The Allied Holocaust At Dresden
Allied bombing raids
By Don Harkins
The Idaho Observer 4-22-3
- On Saturday afternoon of February, 14, 2003, my wife, another couple and
their son and I arrived at the home of our dear friend Edda West
near Nelson, B.C., Canada. We had dinner and spent the evening
talking about a variety of things. When we decided to retire late that
evening, we gave Edda a copy of the December edition of Current Concerns --
an opposition newspaper from Zurich, Switzerland.
- When we awoke the next morning, the morning after the 58th anniversary
of the Dresden bombing, Edda described how she had stayed up for hours
reading the survivor account of the Dresden bombing in Current Concerns.
- That morning turned out to be very special. We knew Edda had been born
in Estonia in 1943 and had been transported in a wagon by her mother and
grandmother all the way to Germany as they fled their country ahead of the
Russians (who had established a pattern of murdering and brutalizing
Estonians for centuries). What we didn't know was that she was a Dresden
- For 45 minutes we were all captivated by the story this lovely,
passionate woman related as she recounted the horrors of that day. Three
years old at the time, she does not remember specifics -- only the horror
that she relived over and over again in nightmares until she was 12.
However, she lived with her mother and grandmother telling the stories and
she retold many of them for us that morning.
- I do not believe I have ever been so moved by a person's story in all my
- When we got back home, I wrote a letter to Eva-Maria Fullner of Current
Concerns (with whom The IO trades a subscription) and told her about this
- A few weeks later, Eva-Maria called and said she was in New York and
wanted to come for a visit. She also asked if Edda could come.
- We called Edda who was elated with the thought of coming down to meet
- The time with Edda and Eva-Maria during the weekend of March 15 was a
resumption of the morning of Feb. 15, but it lasted all weekend. We had
these amazing conversations that were only interrupted by sleeping.
- Edda wrote a 3,900-word surviver account of Dresden that can be found in
the April edition of Current Concerns (
- We will only excerpt from Edda's story, but we encourage everyone who
wants to understand what really happened at Dresden to find the entire
article at the website above and, while you are at it, take a look at the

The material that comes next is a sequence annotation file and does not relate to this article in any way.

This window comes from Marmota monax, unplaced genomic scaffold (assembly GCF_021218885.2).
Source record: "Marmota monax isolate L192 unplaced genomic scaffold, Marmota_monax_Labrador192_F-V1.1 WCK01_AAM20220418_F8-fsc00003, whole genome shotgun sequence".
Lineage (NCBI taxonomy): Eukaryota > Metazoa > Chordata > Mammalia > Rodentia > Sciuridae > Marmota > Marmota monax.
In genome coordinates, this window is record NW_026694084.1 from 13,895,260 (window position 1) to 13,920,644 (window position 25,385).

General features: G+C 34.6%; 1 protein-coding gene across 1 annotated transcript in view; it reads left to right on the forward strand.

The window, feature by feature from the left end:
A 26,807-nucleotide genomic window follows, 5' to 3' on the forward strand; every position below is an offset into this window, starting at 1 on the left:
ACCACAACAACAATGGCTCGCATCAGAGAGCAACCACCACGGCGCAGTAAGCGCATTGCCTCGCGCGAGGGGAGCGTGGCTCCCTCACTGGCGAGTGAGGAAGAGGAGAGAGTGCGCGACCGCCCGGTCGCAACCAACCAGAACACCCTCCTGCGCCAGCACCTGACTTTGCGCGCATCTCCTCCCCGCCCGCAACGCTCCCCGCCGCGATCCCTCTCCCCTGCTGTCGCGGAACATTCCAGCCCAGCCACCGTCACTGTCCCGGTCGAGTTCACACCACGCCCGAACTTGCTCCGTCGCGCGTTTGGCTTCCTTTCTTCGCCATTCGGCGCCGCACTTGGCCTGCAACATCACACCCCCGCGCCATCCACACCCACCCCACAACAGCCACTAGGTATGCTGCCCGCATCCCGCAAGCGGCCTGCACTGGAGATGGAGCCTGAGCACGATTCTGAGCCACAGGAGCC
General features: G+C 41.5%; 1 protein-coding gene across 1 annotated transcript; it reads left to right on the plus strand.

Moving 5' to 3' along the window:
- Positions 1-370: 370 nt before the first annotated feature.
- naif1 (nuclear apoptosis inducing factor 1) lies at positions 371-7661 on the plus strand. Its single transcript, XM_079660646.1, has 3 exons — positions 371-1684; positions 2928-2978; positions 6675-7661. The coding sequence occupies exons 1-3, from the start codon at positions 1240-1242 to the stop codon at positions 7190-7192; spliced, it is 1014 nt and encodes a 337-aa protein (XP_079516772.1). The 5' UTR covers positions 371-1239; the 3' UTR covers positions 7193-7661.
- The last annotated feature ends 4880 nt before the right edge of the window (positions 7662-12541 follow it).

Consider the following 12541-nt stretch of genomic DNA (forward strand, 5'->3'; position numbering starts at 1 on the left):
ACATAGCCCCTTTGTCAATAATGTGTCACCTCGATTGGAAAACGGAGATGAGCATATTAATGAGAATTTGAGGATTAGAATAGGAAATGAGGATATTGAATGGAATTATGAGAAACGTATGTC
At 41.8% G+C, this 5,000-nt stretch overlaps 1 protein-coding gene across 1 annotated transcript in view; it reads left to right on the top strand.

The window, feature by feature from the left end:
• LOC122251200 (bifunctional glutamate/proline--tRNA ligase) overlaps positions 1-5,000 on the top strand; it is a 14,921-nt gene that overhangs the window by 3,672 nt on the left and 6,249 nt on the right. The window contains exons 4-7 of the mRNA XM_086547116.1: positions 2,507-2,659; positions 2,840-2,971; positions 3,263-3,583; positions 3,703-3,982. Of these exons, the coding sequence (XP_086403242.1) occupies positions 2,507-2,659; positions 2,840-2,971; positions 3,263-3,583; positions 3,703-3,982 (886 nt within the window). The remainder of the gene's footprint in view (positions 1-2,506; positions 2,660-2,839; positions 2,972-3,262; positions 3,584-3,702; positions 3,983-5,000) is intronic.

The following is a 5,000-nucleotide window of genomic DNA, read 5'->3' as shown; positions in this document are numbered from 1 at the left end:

article from December as well.
- Why? Because the Allies (this time called the Coalition) are about to
reduce another large city to rubble and mass murder a lot of innocent
people. We think it's important to know that pro-government historians are
allowed to bury mass murder stories only when the survivors maintain their
- The Dresden Bombing: An eyewitness account
- by Edda West
- My grandmother would always begin the story of Dresden by describing the
clusters of red candle flares dropped by the first bombers, which like
hundreds of Christmas trees, lit up the night sky - a sure sign it would be
a big air raid. Then came the first wave of hundreds of British bombers that
hit a little after 10 p.m. the night of February 13-14, 1945, followed by
two more intense bombing raids by the British and Americans over the next 14
hours. History records it as the deadliest air attack of all time,
delivering a death toll that exceeded the atomic blasts on Hiroshima and
- In 20 minutes of intense bombing, the city became an inferno. The second
bombing raid came three hours after the first and was "intended to catch
rescue workers, firefighters and fleeing inhabitants at their fullest
exposure." Altogether, the British dropped nearly 3,000 tons of explosives
that shattered roofs, walls, windows, whole buildings, and included hundreds
of thousands of phosphorous incendiaries, which were small firebombs that
sprinkled unquenchable fire into every crevasse they rolled into, igniting
the inferno that turned Dresden into a "hurricane of flames."
- By the time the Americans flew in for the third and last air raid, smoke
from the burning city nearly obliterated visibility. One American pilot
recollects, "We bombed from 26,000 feet and could barely see the ground
because of clouds and long columns of black smoke. Not a single enemy gun
was fired at either the American or British bombers."
- The Americans dropped 800 tons of explosives and fire bombs in 11
minutes. Then, according to British historian David Irving in his book, The
Destruction of Dresden, American P-51 fighter escorts dived to treetop level
and strafed the city's fleeing refugees.
- My grandmother described the horrific firestorm that raged like a
hurricane and consumed the city. It seemed as if the very air was on fire.
Thousands were killed by bomb blasts, but enormous, untold numbers were
incinerated by the firestorm, an artificial tornado with winds of more than
100 miles an hour that "sucked up its victims and debris into its vortex and
consumed oxygen with temperatures of 1,000 degrees centigrade."
- Many days later, after the fires had died down, my grandmother walked